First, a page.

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How to avoid installing software you don't want

Clicking on a sponsored link could sneakily sideload programs

Published: February 2014
A search for "Java" brought up the sponsored links with a light-yellow background.

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One of the easiest ways to turn a brand-new computer into one cluttered with unwanted programs and crawling with various forms of malware is to start grabbing your favorite free software from the wrong sites.

The problem is, Google and Bing searches can easily lead you exactly where you don't want to go. When searching for popular software such as iTunes or Adobe Flash Player, sponsored search results (in other words, ads) often appear at the top of popular searches, above links from the actual source sites such as Apple and Adobe. And those ad links often try their hardest to stealthily install software on your computer that you probably don't want.

Putting nasty ad links to the test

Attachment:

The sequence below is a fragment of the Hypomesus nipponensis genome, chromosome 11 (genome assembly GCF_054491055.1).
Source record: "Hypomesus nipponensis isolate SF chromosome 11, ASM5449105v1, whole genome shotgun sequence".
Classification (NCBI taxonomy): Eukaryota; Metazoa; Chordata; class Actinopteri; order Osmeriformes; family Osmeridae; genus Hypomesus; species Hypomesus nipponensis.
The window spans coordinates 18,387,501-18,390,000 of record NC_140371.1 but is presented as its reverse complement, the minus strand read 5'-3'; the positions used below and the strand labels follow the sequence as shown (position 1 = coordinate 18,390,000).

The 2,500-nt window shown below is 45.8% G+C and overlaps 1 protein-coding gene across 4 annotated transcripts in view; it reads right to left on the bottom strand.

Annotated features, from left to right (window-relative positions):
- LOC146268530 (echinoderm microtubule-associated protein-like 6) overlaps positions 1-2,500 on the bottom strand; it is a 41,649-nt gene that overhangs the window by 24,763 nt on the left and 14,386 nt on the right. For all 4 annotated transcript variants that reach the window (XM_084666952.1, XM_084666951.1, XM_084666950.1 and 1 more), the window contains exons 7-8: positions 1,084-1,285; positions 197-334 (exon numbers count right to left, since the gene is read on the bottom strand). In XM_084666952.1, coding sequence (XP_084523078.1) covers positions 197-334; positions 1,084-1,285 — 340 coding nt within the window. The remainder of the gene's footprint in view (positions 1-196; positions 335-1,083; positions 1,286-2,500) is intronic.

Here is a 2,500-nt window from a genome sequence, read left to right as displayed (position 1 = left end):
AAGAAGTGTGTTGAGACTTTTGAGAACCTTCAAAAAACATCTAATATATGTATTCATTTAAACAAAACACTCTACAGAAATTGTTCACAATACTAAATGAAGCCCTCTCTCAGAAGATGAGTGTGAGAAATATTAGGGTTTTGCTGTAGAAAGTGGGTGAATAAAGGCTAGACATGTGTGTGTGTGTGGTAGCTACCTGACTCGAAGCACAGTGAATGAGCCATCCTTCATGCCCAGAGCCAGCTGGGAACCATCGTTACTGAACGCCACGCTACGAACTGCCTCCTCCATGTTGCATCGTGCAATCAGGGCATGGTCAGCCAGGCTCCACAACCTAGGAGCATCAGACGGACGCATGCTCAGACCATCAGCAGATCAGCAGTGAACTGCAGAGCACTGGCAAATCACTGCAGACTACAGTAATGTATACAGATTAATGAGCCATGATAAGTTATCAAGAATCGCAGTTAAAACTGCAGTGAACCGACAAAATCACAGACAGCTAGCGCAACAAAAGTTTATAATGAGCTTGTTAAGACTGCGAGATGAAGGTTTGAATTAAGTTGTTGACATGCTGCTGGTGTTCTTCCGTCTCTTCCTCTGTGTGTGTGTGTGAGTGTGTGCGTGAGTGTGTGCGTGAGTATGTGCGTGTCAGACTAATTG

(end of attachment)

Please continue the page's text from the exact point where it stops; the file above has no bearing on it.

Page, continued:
Just how bad is it? To find out, we set up a fresh install of Windows 7 on a virtual machine, installed all available Windows updates, grabbed the free version of Avast! antivirus software (which can be tricky itself), fired up Internet Explorer 11, and started searching Google and Bing for popular free programs.

We searched for nine programs, many of them among the first programs that get installed on a PC: iTunes, Adobe Flash, Java, Adobe Acrobat, VLC, WinRAR, WinZip, Google Chrome, and Any Video Converter. Then, we clicked on ad results, which appear above the standard search results highlighted in a pale yellow to differentiate them (slightly) from the nonpaid links below.  

To be fair, the ads didn't appear after every search, and the ones that appeared varied from search to search and from one browser to another. Sometimes, particularly with iTunes, the first ad link actually took us to the software's source site (www.apple.com/itunes in this example). But for every one of the above programs, we were able to bring up more questionable sponsored search results within a few minutes of repeated searching. And these kinds of results showed up in Google Chrome, Firefox, and Internet Explorer.

Installing (and then stuttering)

A crop of unasked-for programs popped up after we restarted our test PC.

For each ad link, we clicked through and installed the respective programs via the link or button provided. Instead of delivering just the application we were looking for, all of the links tacked on additional software. In some cases, we found, if you're careful to read all the fine print and uncheck a handful of boxes, you can get the files you're looking for without a bunch of extra "added value" software.